July 12, 2015

Picnic Too, Downtown Victoria

My first comment to Andrea on Picnic Too was:

"better than Tim Hortons"

This was not acceptable, she said via her Twitter account:

"Saying picnic is better than Timmy's is like saying it's better than dogs*** #obvious #nocomparison"

I followed up on Twitter with:

"For the record, it was MUCH better than Timmies.  Flavour, fresh veggies, proper smooth Americano "

This passed the Andrea test. Or at least she didn't come around my apartment, knock on my door and leave a paper bag of turds on fire on the carpet outside my door.  And that is acceptance if you ask me.

I went back with my brunch crew this morning to go a for second round.   I got there early and hooked up to the WiFi, on the wooden table in the window. The inside space is small and comfortable, with a variety of low and high seating, and walls covered in a maze of wooden slats. The staff are all super pleasant.

I ordered my 'better than Timmies' breakfast of an Americano and Breakfast sandwich again.  Guess what?  It's just as good as last time.  For $8, this a bargain. The Sour Pickle may give you more for your dollar, but nothing I know is this level of quality for under $10. Tasty crisp sandwich with all the right textures and colours melting together.  The pro-tip if that you can double it for a lunch meal.

But even after that, I had buyer's envy.  The plates of full breakfast that came out smelled like home. A home where hot buttered toast and rosemary and eggs and bacon are on the breakfast table. A home where you have awoken from a deep sleep on crisp cotton sheets, and the thickest, most comfortable pillows imaginable.  Breakfast is ready, and you are just refreshed enough to function within twenty seconds of opening your eyes.  You walk to the sunny kitchen table, where everything is ready for you.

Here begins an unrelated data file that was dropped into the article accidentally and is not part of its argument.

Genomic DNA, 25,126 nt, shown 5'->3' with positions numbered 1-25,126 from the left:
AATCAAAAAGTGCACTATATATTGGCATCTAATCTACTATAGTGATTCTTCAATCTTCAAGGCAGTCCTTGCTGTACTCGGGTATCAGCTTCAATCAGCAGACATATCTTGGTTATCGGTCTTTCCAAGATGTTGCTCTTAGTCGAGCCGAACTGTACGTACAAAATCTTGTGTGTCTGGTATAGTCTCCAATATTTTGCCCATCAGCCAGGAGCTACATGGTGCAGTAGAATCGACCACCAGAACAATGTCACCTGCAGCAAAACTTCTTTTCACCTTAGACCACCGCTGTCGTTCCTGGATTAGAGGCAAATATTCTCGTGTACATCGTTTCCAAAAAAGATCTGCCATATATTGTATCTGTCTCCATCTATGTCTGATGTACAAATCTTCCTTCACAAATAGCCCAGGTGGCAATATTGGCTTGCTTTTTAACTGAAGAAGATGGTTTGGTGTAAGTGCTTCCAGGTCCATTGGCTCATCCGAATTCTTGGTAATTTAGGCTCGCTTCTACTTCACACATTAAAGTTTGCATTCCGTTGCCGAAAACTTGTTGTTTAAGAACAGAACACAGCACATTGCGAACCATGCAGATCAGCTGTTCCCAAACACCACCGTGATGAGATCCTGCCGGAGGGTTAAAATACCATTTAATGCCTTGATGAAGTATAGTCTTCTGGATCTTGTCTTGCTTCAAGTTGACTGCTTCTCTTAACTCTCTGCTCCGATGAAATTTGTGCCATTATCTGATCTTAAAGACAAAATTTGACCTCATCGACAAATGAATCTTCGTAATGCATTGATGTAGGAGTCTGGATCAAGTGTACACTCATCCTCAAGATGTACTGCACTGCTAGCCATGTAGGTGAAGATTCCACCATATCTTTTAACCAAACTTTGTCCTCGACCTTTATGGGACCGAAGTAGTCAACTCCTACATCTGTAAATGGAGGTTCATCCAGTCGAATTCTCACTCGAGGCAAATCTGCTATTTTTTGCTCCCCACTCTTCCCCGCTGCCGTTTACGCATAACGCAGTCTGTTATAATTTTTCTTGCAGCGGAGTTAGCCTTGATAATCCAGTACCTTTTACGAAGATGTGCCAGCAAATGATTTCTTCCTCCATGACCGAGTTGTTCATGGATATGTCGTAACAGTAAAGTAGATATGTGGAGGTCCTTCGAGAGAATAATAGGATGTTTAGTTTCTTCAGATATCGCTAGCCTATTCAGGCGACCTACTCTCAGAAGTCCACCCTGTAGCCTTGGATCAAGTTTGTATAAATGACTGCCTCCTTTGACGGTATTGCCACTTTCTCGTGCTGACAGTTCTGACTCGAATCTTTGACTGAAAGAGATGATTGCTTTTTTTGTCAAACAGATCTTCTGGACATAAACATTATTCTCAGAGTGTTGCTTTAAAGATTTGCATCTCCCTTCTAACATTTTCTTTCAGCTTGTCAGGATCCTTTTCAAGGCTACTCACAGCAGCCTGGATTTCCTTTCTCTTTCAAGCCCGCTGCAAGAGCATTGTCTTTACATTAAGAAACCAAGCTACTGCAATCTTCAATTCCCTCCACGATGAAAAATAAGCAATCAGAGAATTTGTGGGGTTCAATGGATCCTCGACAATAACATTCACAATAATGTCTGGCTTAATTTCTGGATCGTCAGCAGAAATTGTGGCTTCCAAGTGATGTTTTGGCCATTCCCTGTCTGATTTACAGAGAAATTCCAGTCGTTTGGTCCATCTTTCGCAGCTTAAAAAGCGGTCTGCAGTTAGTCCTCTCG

It smelled like that.  It looked like it smelled.  I assume it tasted that way as well.  The breakfast burrito was a tightly rolled mass of eggs and meat.  The red potatoes on the side of the platters had been squashed gently, spilling out their white insides into the buttery covering.  The bacon was crisp.  The yolks golden.  The congee was full of greens and 

The Empire doughnuts they sell are stuffed to the gunnels with fillings. They are not a sorry sad affair, with a squirt of fake jam into a defrosted sugary lump that has been made two thousand miles east. 

I need to go for a run again down Fort Street soon, and then go and eat at Picnic Too again.  The next time I will go beyond the sandwich.

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